Before seeking out a corn snake as a pet, you may be trying to research what they’ll need. This means looking up what exactly corn snakes eat (such as frozen mice), and how to make sure they consume their food. No one wants to be caught unaware of how to take care of their new pet.
To help out all-new corn snake owners, here is a brief, comprehensive guide on what corn snakes consume, and general tips on how to have the most success with feeding them.
What Do Corn Snakes Typically Eat?
When asking what corn snakes eat, it’s important to consider their native habitat and role in the ecosystem. Corn snakes are endemic to the eastern United States, meaning that they reside in a variety of environments from swampland to wetland. Like most reptiles, these snakes eat infrequently and can thrive on three meals a month. This can change depending on the seasons and weather.
However, they are not picky, and typically dine on anything smaller than themselves. This includes lizards, amphibians, small mammals, birds, and bats. Like most reptiles, they do eat other snakes in certain situations.
Regardless of the environment they reside in, these reptiles are essential in the overall ecological health of that area. Corn snakes are essential for keeping the population of a variety of animals in check that would otherwise proliferate and become destructive.
How they eat:
Corn snakes are constrictors. This means that they dispatch their prey by coiling their bodies around its body and suffocating/crushing it to death. Potential snake owners should take into consideration their level of comfort with this imagery before purchasing an animal.
What do Corn Snakes Typically Eat in Captivity?
While zoological institutions and researchers may have the wide variety of food items that a corn snake would typically eat available to them, the average pet owner would not. Not to fear. Corn snakes can thrive on a diet essentially consisting of frozen mice and rats. There are, however, some considerations that you need to take into account.
Depending on the age of your snake, it will have different feeding requirements. For instance, baby corn snakes will need around 2 to three “pinkies” a week. Pinkies are essentially neonate mice that have not yet grown fur. As the snake ages, it will graduate to “fuzzies”, which are young mice that have grown fur. Typically between 5 days and 2 weeks old.
To get a Sense of how to Feed A Snake, Stick to This General Guide:
When looking up corn snakes for sale, you’re mostly going to find young animals that were recently hatched. These snakes are going to have different feeding requirements than adults. Here’s a general guide on what to feed your snake depending on its age.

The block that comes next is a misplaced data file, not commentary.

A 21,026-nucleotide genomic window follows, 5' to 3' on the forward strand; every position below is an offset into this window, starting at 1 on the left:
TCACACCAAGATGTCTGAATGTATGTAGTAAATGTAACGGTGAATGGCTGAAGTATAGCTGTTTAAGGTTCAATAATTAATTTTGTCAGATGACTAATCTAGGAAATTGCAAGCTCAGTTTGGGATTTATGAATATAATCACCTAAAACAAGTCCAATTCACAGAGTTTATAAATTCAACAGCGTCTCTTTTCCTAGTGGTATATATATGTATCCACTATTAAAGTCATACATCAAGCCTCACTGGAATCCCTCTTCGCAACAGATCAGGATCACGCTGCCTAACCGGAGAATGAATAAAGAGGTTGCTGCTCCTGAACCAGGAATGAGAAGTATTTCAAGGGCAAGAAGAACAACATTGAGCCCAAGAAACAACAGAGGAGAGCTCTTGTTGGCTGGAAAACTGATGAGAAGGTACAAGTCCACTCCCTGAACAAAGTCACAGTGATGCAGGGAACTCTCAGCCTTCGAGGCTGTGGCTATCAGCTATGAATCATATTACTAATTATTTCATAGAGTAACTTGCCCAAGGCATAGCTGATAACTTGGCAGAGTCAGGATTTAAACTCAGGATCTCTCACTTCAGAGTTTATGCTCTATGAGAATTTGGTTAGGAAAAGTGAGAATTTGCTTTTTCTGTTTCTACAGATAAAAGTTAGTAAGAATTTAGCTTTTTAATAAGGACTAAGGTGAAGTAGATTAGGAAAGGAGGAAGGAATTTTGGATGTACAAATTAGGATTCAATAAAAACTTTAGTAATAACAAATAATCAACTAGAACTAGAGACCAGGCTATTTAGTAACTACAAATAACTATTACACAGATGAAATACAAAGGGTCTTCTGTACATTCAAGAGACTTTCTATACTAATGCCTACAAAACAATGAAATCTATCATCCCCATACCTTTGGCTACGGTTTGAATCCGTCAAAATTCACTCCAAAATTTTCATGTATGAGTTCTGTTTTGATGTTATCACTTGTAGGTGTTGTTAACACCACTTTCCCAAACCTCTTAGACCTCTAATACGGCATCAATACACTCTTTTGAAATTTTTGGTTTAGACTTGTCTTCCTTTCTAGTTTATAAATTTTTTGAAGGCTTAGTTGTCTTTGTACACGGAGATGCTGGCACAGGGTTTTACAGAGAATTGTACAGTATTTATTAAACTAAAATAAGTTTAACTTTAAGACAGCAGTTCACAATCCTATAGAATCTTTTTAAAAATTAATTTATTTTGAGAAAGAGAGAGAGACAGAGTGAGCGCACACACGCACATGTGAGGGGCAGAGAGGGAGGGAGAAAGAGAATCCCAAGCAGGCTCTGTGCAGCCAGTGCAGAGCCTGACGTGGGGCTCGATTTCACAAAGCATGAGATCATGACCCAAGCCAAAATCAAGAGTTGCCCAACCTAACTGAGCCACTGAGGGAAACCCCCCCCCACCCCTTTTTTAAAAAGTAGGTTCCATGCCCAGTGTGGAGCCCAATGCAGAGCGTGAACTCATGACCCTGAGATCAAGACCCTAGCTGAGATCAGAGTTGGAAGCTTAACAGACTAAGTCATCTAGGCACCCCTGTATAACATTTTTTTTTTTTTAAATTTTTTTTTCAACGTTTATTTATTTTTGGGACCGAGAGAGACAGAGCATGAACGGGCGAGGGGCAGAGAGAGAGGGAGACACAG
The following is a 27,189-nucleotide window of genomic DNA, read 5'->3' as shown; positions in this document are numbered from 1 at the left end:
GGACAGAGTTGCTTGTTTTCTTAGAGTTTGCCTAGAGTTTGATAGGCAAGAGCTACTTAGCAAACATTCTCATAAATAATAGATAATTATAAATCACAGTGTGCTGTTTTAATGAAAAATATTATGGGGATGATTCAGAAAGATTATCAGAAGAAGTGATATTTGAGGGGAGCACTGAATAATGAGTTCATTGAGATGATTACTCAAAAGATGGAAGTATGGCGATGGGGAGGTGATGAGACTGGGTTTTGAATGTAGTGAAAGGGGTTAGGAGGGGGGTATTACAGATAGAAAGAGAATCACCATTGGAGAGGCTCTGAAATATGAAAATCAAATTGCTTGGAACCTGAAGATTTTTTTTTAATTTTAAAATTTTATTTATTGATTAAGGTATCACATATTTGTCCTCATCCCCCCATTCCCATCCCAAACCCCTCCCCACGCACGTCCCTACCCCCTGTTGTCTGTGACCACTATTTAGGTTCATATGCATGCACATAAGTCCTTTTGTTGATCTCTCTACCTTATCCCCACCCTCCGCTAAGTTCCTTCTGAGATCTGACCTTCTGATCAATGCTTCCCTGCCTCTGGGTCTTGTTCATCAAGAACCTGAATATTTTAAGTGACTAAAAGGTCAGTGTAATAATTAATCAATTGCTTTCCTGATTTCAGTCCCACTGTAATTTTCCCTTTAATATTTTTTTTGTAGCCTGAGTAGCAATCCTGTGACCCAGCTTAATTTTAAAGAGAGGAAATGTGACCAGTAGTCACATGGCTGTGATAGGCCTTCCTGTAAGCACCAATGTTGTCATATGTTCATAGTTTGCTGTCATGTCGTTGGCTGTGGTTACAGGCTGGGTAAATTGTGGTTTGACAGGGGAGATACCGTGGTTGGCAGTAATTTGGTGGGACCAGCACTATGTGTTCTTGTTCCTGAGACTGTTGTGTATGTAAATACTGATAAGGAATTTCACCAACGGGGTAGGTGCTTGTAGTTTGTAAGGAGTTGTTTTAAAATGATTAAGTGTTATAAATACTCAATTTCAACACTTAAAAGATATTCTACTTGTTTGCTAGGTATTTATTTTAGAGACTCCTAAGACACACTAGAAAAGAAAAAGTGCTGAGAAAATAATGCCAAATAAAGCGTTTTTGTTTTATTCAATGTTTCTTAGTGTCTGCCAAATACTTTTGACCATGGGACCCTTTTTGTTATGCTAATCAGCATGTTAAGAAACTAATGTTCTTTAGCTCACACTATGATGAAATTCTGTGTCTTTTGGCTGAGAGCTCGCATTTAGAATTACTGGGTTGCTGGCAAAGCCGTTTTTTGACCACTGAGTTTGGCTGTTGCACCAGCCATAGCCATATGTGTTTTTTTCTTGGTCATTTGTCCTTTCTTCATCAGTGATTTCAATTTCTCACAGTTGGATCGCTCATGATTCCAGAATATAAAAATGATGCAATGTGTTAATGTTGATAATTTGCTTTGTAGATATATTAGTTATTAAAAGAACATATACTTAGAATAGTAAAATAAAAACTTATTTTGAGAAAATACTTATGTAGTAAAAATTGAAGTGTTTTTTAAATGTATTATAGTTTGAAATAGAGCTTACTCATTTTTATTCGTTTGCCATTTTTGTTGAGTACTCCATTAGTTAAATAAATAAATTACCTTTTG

- Less than 6 months: Two age-appropriate food items a week.
- 6 to 12 months: Around once a week.
- 1 to 2 years old: Once a week. The size of a food item may change at this time.
- 2 to 4 years old: Every 7 to 10 days.
- 4 years +: Three times a month.
As always, we would recommend consulting with your vet to decide on appropriately sized food items and creating a feeding plan that will ensure that your snake is healthy and thriving.
How to Know if A Corn Snake is Hungry
Most of the time, a snake will exhibit distinctive behaviors to let you know that it’s hungry. Oftentimes it will prowl at the front of its tank, flicking its tongue in an attempt to smell for food.
General Dos and Don’ts for feeding your snake:
- Don’t feed it directly from your hand.
- Do defrost the mouse prior to feeding.
- Remove the food item after 10 minutes if it hasn’t been consumed. Do not defrost your snake’s food in a microwave unless it has a low setting for such a purpose.
- Make sure that the size of the food item is appropriate for your snake.
- Opt for frozen mice and avoid feeding your snake live prey items whenever possible. This can possibly cause injury to the snake, and put unnecessary stress on both animals.
- Your snake may be too stressed to eat when it first comes home. Attempt your first feeding approximately a week after it’s settled into its new environment.
With these general guidelines, you should have a good grasp on how to keep your snake appropriately fed. If the snake is exhibiting unusual feeding behaviors, take it to a vet as soon as possible. This can include regurgitation, repeated refusal of food, and excess gas.
If you are looking for corn snakes for sale, it is important that you seek out a reputable breeder that seeks out the best health and temperaments for their lines. This will ensure that your snake is predictable in temperament and remains in good health.